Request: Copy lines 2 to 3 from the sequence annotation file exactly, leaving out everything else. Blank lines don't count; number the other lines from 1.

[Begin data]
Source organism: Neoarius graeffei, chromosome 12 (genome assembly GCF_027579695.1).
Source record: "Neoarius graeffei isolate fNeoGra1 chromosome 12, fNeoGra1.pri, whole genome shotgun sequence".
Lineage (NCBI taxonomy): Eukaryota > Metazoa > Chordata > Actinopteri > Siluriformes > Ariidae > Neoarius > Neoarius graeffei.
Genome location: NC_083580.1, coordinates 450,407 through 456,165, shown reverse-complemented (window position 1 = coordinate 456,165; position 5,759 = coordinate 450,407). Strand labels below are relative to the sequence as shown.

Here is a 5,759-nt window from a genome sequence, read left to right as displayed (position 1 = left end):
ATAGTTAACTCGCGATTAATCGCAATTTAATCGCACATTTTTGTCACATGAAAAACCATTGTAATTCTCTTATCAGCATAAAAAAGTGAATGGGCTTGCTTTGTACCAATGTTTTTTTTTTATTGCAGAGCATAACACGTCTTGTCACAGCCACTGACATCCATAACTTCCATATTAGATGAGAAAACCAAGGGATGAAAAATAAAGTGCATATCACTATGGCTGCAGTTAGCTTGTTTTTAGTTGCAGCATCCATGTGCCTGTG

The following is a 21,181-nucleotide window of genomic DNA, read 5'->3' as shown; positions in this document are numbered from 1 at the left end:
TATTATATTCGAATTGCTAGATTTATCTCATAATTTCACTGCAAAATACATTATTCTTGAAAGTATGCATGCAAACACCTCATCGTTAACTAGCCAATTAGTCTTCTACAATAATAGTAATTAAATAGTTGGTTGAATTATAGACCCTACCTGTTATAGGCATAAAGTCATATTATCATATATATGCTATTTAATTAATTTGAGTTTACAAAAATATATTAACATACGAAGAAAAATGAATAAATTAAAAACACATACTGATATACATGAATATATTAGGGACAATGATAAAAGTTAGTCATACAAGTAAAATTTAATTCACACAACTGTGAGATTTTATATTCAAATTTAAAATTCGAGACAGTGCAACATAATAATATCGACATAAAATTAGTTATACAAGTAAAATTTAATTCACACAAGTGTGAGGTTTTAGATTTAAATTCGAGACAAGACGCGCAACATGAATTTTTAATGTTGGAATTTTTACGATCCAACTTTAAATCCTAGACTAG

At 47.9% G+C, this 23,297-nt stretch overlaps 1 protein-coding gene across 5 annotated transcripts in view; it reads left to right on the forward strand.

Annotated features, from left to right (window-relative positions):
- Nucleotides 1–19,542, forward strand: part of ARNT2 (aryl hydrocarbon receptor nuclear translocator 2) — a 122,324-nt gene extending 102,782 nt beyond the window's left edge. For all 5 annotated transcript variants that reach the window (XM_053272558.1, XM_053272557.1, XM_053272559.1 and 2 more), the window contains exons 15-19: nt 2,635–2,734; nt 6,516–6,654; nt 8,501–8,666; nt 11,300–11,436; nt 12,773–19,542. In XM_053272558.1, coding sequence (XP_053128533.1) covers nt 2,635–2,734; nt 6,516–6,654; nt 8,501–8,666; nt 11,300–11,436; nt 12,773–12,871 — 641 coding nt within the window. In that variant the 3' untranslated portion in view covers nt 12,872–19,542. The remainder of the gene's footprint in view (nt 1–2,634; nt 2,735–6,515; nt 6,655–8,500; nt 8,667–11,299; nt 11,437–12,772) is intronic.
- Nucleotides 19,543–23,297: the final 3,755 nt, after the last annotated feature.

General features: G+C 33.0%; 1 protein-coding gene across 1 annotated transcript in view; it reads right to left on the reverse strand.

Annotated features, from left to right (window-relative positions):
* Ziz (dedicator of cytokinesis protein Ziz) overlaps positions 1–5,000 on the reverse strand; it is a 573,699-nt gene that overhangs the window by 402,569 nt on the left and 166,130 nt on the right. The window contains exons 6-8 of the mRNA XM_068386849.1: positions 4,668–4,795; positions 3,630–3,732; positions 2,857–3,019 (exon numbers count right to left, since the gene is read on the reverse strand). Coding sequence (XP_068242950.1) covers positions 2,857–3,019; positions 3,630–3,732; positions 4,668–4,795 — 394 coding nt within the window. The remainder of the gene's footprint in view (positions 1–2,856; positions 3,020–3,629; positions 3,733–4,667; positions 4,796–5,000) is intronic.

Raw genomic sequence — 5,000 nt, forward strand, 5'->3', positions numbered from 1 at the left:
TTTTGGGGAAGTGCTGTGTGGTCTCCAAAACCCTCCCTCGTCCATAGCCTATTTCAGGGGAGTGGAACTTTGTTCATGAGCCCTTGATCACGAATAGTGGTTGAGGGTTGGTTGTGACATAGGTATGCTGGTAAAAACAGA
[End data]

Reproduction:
Source record: "Neoarius graeffei isolate fNeoGra1 chromosome 12, fNeoGra1.pri, whole genome shotgun sequence".
Lineage (NCBI taxonomy): Eukaryota > Metazoa > Chordata > Actinopteri > Siluriformes > Ariidae > Neoarius > Neoarius graeffei.